After dominant road trip, Nationals slog through 2-5 homestand

They came home one week ago, flying high after a 7-2 trip through California, and then, despite the lack of an off-day to recuperate, blew out the Orioles in a makeup game.

What wasn’t there to like about the Nationals at that moment?

All along, though, Dusty Baker knew this was going to be an especially difficult stretch of the season for his team. Because of that makeup game, the Nationals found themselves needing to play 20 games in 20 days, never a manager’s preference.

So Baker couldn’t be totally surprised by what transpired over the last six days: Five losses, culminating with today’s 13-2 drubbing at the hands of the Braves.

Dusty-Baker-Nats-jacket-sidebar.jpg“We were playing so well on the West Coast,” he said. “And then we came home and then ... we didn’t play well at home, you know, defensively, pitching. We hit the ball pretty good most days, and it was a tough homestead. This is not the type of homestead you want to exhibit in front of your home fans.”

A crowd of 36,217 that withstood a pregame shower and then a 3-hour, 17-minute slog of a ballgame booed more than once during today’s proceedings. The Nationals provided ample opportunity for it.

It began with Tanner Roark laboring through another difficult start: seven runs and nine hits in five innings. After an impressive upturn in which he seemed to solve the problems that plagued him earlier in the season, Roark now finds himself again searching for answers after back-to-back poor starts.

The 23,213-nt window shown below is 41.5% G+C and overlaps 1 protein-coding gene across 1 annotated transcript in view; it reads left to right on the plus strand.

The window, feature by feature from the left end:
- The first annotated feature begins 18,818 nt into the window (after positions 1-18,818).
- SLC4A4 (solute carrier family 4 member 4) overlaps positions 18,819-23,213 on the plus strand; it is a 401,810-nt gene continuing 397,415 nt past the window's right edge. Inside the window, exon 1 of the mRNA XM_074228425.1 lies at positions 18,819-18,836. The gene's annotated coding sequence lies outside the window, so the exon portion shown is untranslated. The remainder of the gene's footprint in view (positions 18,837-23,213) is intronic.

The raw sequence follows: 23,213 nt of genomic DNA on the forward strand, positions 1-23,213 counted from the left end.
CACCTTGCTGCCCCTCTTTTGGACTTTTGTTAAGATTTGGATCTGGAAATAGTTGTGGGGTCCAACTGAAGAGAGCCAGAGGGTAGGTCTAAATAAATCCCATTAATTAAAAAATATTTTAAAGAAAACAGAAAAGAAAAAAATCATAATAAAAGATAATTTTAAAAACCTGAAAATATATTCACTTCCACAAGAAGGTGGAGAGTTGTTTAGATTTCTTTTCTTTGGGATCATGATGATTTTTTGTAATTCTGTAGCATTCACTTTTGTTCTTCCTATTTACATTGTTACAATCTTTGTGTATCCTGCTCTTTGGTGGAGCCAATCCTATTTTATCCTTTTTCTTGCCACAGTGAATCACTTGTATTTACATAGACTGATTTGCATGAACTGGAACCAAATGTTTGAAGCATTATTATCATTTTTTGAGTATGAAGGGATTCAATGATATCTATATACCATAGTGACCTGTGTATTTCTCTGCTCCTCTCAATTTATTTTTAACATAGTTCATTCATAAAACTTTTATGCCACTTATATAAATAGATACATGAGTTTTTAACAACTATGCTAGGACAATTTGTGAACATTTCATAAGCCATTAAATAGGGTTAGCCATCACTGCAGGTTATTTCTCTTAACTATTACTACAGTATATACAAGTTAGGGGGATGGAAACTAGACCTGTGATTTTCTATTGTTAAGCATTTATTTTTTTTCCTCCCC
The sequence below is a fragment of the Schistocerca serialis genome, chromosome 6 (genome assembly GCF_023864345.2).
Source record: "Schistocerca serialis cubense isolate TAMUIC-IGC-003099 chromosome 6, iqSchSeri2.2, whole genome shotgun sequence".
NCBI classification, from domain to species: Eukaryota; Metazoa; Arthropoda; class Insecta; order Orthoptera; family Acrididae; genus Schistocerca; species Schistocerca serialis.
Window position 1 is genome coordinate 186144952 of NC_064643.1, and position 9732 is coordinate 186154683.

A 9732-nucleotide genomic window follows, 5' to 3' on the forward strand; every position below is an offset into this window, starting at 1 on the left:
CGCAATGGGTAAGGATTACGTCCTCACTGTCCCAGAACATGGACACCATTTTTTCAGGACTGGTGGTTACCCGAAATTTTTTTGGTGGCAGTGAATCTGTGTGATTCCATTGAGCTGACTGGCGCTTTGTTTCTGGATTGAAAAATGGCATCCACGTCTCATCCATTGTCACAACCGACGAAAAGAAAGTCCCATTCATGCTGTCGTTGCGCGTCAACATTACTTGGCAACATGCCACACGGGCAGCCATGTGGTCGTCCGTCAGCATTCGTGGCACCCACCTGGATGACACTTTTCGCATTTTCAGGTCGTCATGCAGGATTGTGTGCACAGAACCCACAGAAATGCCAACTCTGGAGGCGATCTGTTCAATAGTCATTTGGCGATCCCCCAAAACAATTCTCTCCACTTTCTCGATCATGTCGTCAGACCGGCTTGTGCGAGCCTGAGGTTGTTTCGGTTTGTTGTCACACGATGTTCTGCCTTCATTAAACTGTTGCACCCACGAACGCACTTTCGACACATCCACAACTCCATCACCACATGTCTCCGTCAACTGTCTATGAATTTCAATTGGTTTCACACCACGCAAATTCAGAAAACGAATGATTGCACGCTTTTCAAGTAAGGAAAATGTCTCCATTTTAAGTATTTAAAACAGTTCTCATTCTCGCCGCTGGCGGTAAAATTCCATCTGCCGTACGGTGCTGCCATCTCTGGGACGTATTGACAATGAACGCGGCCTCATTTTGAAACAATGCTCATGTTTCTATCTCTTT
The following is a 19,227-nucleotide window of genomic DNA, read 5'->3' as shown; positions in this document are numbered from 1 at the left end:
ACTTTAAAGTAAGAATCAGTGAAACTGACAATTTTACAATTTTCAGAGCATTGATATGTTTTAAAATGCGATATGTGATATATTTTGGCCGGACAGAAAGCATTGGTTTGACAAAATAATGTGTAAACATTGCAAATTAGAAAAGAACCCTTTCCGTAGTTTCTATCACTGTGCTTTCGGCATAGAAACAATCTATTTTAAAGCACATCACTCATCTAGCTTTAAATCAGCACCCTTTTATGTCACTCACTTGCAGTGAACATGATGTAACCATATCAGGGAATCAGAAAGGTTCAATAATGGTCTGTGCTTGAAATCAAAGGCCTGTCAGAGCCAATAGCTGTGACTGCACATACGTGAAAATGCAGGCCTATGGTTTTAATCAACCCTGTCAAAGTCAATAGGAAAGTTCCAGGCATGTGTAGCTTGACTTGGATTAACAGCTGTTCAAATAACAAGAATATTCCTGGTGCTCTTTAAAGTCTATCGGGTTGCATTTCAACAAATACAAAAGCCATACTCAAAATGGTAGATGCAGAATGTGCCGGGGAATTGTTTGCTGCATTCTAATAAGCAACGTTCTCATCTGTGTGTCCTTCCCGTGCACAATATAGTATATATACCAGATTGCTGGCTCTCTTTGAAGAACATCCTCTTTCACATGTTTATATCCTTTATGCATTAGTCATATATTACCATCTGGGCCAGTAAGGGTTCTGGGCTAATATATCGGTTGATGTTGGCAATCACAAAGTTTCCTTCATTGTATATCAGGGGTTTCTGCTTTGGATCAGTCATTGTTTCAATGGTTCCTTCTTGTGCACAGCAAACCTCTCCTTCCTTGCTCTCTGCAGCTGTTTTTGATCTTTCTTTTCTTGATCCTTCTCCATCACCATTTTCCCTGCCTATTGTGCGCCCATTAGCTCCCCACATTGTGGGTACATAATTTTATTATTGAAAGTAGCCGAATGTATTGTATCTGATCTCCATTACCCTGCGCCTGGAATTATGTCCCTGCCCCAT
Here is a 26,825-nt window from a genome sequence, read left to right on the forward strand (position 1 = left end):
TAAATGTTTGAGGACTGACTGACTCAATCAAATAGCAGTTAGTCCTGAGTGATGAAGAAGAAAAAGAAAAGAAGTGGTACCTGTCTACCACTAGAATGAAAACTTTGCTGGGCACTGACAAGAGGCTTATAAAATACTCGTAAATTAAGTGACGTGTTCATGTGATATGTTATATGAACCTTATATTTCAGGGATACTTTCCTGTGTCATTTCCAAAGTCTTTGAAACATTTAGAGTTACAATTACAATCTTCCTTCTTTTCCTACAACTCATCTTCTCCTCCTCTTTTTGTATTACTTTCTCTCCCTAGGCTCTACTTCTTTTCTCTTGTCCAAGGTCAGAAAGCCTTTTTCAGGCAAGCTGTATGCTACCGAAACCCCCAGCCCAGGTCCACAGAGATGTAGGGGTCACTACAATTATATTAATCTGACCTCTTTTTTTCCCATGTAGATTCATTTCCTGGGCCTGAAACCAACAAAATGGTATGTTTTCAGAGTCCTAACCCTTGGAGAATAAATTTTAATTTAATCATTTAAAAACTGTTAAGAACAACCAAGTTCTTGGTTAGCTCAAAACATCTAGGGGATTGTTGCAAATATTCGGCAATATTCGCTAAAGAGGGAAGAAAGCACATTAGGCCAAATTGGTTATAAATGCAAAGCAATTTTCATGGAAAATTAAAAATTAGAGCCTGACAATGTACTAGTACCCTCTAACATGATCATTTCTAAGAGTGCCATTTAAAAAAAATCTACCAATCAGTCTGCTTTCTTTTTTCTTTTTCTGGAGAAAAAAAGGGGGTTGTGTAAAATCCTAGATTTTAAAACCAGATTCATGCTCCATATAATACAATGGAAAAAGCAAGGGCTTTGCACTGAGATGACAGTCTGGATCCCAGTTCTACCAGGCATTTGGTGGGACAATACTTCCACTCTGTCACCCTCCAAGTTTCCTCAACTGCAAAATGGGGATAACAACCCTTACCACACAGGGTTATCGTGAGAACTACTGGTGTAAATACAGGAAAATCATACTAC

If there’s any consolation to the situation, the right-hander suggested after today’s game he thinks he has figured out the root of the current problem.

“Extending, getting closer to the plate, really,” he said. “I think that’s my main issue. I looked at some video, and it just so happened to be that it was a little thing like that. And most of the time, baseball plays tricks on you, and that was the little thing.”

Roark, whose ERA now stands at a hefty 4.39 after 14 starts, has seemed to need to make more adjustments (even if mostly minor ones) during a season that has born little resemblance to his 16-win campaign of 2016.

“I’ve pitched for a long time,” he said. “Not saying I have anything figured out by any means, but I know myself pretty well. And (the need for more arm extension) was my main issue. And I was obviously struggling to find some things earlier on in the year, and all year, basically. But I feel like that’s the biggest thing, the extension.”

Roark’s struggles today might not have been so damaging, except for two facts: The Nationals offense, so potent throughout the season, managed only two runs off Julio Teheran, and the Nationals bullpen, such a problem area all season, compounded matters by giving up six runs in the top of the seventh.

There was a slight caveat to that last matter, though. Baker tried to squeeze more out of Trevor Gott and Blake Treinen than he would have liked, trying to save as many of his best available relievers for this weekend’s four-game series against the Mets.

To wit: After tossing a scoreless sixth inning, Gott returned for the seventh and proceeded to give up five runs before departing with his pitch count at a whopping 52.

“We just had to stay with him longer than we wanted to, because we were about bullpen preservation most of the day,” Baker said. “We have a big series coming up, you know, against the Mets. And you certainly don’t want to go in there with your whole bullpen tired and beat up. So after a while, we just tried to preserve our bullpen for this next seven games as much as we can.”

blog comments powered by Disqus